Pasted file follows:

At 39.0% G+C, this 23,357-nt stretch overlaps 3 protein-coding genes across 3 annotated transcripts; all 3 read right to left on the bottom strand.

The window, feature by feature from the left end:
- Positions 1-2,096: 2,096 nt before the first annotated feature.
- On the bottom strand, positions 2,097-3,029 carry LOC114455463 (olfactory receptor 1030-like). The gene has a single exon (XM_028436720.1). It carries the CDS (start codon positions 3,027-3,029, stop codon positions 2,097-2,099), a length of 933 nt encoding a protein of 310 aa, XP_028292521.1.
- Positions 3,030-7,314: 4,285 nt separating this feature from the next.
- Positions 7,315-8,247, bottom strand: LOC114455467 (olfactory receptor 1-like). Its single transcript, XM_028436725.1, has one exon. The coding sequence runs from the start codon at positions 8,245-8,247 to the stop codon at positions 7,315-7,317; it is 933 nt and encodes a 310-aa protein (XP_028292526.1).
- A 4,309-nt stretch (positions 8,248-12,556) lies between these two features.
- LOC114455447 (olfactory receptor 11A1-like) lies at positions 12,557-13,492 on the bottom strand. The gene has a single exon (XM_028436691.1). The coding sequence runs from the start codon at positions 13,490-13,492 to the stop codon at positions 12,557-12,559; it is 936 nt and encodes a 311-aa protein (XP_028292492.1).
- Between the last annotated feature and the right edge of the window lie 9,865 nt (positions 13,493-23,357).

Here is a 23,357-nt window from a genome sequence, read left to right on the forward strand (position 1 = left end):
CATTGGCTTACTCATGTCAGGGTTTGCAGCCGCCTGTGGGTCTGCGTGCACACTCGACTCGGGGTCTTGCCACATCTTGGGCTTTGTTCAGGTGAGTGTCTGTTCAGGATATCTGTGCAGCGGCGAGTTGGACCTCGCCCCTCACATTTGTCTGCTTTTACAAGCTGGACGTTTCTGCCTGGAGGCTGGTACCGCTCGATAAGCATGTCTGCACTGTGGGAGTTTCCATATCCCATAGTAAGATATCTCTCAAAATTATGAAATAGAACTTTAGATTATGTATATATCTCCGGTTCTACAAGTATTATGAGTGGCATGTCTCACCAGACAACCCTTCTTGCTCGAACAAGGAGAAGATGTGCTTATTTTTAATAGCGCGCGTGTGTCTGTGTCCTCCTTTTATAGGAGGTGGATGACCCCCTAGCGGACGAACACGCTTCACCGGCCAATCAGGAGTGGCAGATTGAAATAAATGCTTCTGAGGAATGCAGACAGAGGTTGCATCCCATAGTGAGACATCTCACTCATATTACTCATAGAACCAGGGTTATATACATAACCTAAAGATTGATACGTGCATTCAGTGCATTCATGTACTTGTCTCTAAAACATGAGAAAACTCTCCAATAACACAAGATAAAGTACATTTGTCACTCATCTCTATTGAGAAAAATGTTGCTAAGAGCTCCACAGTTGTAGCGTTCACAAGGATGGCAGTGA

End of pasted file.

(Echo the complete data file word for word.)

At 39.0% G+C, this 23,357-nt stretch overlaps 3 protein-coding genes across 3 annotated transcripts; all 3 read right to left on the bottom strand.

The window, feature by feature from the left end:
- Positions 1-2,096: 2,096 nt before the first annotated feature.
- On the bottom strand, positions 2,097-3,029 carry LOC114455463 (olfactory receptor 1030-like). The gene has a single exon (XM_028436720.1). It carries the CDS (start codon positions 3,027-3,029, stop codon positions 2,097-2,099), a length of 933 nt encoding a protein of 310 aa, XP_028292521.1.
- Positions 3,030-7,314: 4,285 nt separating this feature from the next.
- Positions 7,315-8,247, bottom strand: LOC114455467 (olfactory receptor 1-like). Its single transcript, XM_028436725.1, has one exon. The coding sequence runs from the start codon at positions 8,245-8,247 to the stop codon at positions 7,315-7,317; it is 933 nt and encodes a 310-aa protein (XP_028292526.1).
- A 4,309-nt stretch (positions 8,248-12,556) lies between these two features.
- LOC114455447 (olfactory receptor 11A1-like) lies at positions 12,557-13,492 on the bottom strand. The gene has a single exon (XM_028436691.1). The coding sequence runs from the start codon at positions 13,490-13,492 to the stop codon at positions 12,557-12,559; it is 936 nt and encodes a 311-aa protein (XP_028292492.1).
- Between the last annotated feature and the right edge of the window lie 9,865 nt (positions 13,493-23,357).

Here is a 23,357-nt window from a genome sequence, read left to right on the forward strand (position 1 = left end):
CATTGGCTTACTCATGTCAGGGTTTGCAGCCGCCTGTGGGTCTGCGTGCACACTCGACTCGGGGTCTTGCCACATCTTGGGCTTTGTTCAGGTGAGTGTCTGTTCAGGATATCTGTGCAGCGGCGAGTTGGACCTCGCCCCTCACATTTGTCTGCTTTTACAAGCTGGACGTTTCTGCCTGGAGGCTGGTACCGCTCGATAAGCATGTCTGCACTGTGGGAGTTTCCATATCCCATAGTAAGATATCTCTCAAAATTATGAAATAGAACTTTAGATTATGTATATATCTCCGGTTCTACAAGTATTATGAGTGGCATGTCTCACCAGACAACCCTTCTTGCTCGAACAAGGAGAAGATGTGCTTATTTTTAATAGCGCGCGTGTGTCTGTGTCCTCCTTTTATAGGAGGTGGATGACCCCCTAGCGGACGAACACGCTTCACCGGCCAATCAGGAGTGGCAGATTGAAATAAATGCTTCTGAGGAATGCAGACAGAGGTTGCATCCCATAGTGAGACATCTCACTCATATTACTCATAGAACCAGGGTTATATACATAACCTAAAGATTGATACGTGCATTCAGTGCATTCATGTACTTGTCTCTAAAACATGAGAAAACTCTCCAATAACACAAGATAAAGTACATTTGTCACTCATCTCTATTGAGAAAAATGTTGCTAAGAGCTCCACAGTTGTAGCGTTCACAAGGATGGCAGTGA